A. Both China and India have larger populations than any three industrialized nations combined.
B. Once China and India develop economically to a level comparable to that of an industrialized nation in Europe or North America, it is expected that these previously developing countries will have to limit their carbon emissions as well.
C. The concept of “greenhouse gases” is controversial because it has not been proven definitively that the “greenhouse effect” exists.
D. Some of the most advanced forms of industry, such as the computer industry and biotechnology, emit far less greenhouse gases per unit of economic output than less advanced industries, such as agriculture or heavy manufacturing.
E. Economic development in developing countries such as India and China is hampered by lack of investment capital, lack of economic infrastructure, and the presence of persistent social problems that hinder government efforts to spur development.



6. Which of the following, if true, would most weaken the argument of the critics of the Kyoto Protocol that implementing the protocol would be too costly?

A. While it is true that the scientific community is not unanimously in agreement that global warming is occurring, more than 95 percent of climatologists at universities and
government-funded laboratories in Europe and North America agree that global warming is a real phenomenon.
B. Hybrid fuel-cell cars are less expensive to operate than conventional cars because of their much greater fuel efficiency, but it is unlikely that these operational savings will ever be able to cost-justify the much greater initial investment required to purchase one of these hybrid cars.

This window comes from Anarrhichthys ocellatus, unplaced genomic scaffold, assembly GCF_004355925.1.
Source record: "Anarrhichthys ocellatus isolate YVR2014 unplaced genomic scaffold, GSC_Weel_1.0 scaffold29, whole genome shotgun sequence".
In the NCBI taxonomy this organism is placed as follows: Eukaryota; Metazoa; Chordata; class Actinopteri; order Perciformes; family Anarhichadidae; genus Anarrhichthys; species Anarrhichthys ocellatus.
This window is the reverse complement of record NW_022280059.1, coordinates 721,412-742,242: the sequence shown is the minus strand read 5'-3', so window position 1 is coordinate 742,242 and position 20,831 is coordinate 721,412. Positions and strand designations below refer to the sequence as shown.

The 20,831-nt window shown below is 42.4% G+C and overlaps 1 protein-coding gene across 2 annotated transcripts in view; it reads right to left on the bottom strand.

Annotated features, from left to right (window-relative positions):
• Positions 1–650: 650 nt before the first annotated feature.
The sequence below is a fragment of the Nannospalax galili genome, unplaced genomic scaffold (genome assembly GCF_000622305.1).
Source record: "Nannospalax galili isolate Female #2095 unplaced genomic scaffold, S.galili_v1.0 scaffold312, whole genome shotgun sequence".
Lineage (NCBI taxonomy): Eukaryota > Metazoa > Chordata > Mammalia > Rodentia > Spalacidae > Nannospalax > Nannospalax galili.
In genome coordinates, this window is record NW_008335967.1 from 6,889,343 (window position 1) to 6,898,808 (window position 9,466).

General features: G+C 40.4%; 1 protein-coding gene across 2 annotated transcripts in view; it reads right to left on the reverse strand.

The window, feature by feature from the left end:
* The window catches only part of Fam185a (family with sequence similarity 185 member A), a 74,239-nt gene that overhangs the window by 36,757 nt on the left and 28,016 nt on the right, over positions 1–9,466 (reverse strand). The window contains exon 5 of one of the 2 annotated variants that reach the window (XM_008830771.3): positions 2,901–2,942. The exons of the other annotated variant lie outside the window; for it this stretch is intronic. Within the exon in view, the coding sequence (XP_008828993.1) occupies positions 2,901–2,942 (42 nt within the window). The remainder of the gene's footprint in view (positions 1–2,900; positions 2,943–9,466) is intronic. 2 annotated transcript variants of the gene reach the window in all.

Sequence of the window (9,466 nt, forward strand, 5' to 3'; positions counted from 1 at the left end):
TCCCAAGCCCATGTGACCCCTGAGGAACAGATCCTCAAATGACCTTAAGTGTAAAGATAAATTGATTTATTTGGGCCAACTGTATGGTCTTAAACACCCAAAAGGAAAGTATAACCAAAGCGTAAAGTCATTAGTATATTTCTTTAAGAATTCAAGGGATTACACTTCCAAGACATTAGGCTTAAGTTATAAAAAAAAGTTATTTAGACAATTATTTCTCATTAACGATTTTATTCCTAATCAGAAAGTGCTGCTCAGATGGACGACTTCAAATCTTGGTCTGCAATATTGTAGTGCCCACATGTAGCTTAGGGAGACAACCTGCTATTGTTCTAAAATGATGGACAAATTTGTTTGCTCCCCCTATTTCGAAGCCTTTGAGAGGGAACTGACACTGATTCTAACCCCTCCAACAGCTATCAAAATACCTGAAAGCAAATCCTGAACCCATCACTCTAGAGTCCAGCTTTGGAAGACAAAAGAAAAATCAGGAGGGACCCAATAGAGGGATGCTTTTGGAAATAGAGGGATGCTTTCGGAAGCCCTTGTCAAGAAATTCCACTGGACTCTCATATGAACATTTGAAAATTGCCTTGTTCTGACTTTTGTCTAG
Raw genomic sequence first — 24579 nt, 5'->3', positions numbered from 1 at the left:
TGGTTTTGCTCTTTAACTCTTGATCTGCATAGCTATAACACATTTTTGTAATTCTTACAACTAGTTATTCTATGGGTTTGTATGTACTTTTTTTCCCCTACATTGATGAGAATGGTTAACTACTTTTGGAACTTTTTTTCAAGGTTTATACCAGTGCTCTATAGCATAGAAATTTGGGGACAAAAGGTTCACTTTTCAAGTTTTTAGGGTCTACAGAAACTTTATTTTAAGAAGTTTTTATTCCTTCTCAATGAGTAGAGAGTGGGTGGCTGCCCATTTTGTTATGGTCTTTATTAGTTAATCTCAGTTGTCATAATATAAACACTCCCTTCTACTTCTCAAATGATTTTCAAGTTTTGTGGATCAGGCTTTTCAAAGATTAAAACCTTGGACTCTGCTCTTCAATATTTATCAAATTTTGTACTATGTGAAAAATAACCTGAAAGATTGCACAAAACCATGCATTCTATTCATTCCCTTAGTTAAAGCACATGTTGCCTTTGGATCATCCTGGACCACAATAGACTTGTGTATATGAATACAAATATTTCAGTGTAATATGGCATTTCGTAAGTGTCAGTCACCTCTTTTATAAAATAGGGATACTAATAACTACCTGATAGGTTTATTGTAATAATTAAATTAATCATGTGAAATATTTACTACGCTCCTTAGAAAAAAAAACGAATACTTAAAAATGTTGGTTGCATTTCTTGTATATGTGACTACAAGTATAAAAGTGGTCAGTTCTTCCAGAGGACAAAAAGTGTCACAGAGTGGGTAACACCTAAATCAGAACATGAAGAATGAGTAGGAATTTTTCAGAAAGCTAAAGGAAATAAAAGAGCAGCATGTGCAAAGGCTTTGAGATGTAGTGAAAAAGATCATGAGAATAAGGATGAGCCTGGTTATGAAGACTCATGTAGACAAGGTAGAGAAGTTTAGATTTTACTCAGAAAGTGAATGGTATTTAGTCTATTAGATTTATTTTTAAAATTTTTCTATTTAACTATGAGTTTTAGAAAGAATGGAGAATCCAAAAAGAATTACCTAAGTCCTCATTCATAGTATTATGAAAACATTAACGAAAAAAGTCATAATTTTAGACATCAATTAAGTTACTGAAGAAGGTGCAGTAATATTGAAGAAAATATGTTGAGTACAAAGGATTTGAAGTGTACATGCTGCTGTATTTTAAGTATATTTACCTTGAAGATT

C. Nuclear power, although completely free of carbon emissions and comparable in operating cost to an oil-burning power plant, brings the added back-end cost of disposing of the spent nuclear waste, which is both radioactive and highly toxic.
D. Although it is unfair in a sense to impose different emissions restrictions on different countries, it is only fair to impose the most restrictive limitations on countries whose advanced economic development will allow them to conform to the regulations without losing the benefits of an industrialized economy.
E. One nation that switched the fuel of 35 percent of its power plants from coal to natural gas in order to reduce carbon dioxide emissions found that natural gas, although initially more expensive than coal, dropped in price to a level comparable to that of coal because natural gas companies increased production in order to meet the market demand.